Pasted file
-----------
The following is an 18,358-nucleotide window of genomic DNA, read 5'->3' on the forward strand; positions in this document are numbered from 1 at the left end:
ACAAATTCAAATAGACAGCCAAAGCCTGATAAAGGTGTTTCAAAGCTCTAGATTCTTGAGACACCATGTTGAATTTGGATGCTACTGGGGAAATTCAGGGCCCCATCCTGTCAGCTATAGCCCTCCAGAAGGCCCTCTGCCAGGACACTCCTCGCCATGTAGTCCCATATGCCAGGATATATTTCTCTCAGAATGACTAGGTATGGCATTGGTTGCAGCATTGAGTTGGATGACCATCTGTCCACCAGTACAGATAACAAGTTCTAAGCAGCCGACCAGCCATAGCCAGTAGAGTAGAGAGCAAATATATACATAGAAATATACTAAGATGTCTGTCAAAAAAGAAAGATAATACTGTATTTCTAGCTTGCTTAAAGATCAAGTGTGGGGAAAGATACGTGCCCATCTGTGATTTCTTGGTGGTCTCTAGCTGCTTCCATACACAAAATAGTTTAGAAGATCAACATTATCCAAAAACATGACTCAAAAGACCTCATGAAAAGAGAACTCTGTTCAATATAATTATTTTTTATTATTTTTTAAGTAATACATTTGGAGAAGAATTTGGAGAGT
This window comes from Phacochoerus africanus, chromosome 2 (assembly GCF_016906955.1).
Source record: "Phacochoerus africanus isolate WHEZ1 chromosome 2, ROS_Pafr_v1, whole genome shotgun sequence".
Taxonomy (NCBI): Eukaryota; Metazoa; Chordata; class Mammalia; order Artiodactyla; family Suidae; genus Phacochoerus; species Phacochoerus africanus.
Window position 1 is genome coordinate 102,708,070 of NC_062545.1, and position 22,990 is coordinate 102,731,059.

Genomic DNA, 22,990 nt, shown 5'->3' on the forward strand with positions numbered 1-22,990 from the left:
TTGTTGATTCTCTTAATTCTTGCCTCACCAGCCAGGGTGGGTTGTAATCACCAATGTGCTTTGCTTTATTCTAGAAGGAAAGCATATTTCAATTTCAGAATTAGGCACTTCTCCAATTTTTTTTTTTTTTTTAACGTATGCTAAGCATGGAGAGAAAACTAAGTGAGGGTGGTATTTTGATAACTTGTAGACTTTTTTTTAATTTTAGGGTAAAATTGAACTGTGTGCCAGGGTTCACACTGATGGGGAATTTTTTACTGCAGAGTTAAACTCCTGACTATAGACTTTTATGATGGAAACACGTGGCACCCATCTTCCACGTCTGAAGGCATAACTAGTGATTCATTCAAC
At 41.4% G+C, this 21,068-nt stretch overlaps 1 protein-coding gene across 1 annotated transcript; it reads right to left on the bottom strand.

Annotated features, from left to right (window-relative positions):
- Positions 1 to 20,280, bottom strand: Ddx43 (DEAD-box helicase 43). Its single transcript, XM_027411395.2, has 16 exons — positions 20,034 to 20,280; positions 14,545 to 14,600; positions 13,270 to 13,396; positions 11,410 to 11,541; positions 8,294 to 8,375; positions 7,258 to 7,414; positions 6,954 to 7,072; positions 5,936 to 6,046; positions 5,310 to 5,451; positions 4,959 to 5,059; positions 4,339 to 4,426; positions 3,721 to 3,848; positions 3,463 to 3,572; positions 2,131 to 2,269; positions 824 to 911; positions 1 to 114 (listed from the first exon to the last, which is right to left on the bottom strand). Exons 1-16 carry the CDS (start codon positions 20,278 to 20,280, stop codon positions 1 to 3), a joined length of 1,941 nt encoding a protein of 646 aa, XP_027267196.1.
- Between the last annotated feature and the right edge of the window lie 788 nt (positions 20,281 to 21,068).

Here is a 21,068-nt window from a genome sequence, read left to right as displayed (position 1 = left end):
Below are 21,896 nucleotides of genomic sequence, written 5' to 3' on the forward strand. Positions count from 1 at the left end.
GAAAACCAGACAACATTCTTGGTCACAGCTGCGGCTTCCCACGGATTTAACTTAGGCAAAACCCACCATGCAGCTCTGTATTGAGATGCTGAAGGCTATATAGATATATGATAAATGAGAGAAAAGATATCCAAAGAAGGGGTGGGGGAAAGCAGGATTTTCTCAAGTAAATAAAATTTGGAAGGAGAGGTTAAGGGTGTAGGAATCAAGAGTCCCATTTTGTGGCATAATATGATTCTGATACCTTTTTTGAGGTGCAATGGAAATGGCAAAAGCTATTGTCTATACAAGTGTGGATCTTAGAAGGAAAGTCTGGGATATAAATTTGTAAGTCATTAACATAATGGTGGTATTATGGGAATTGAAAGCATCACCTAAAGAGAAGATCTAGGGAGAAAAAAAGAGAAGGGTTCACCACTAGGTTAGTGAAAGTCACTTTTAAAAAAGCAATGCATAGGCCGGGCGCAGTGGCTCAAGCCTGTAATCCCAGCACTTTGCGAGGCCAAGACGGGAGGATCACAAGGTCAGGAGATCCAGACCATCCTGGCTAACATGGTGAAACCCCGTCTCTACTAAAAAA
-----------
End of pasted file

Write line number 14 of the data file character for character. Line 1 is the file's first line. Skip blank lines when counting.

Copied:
Below are 21,896 nucleotides of genomic sequence, written 5' to 3' on the forward strand. Positions count from 1 at the left end.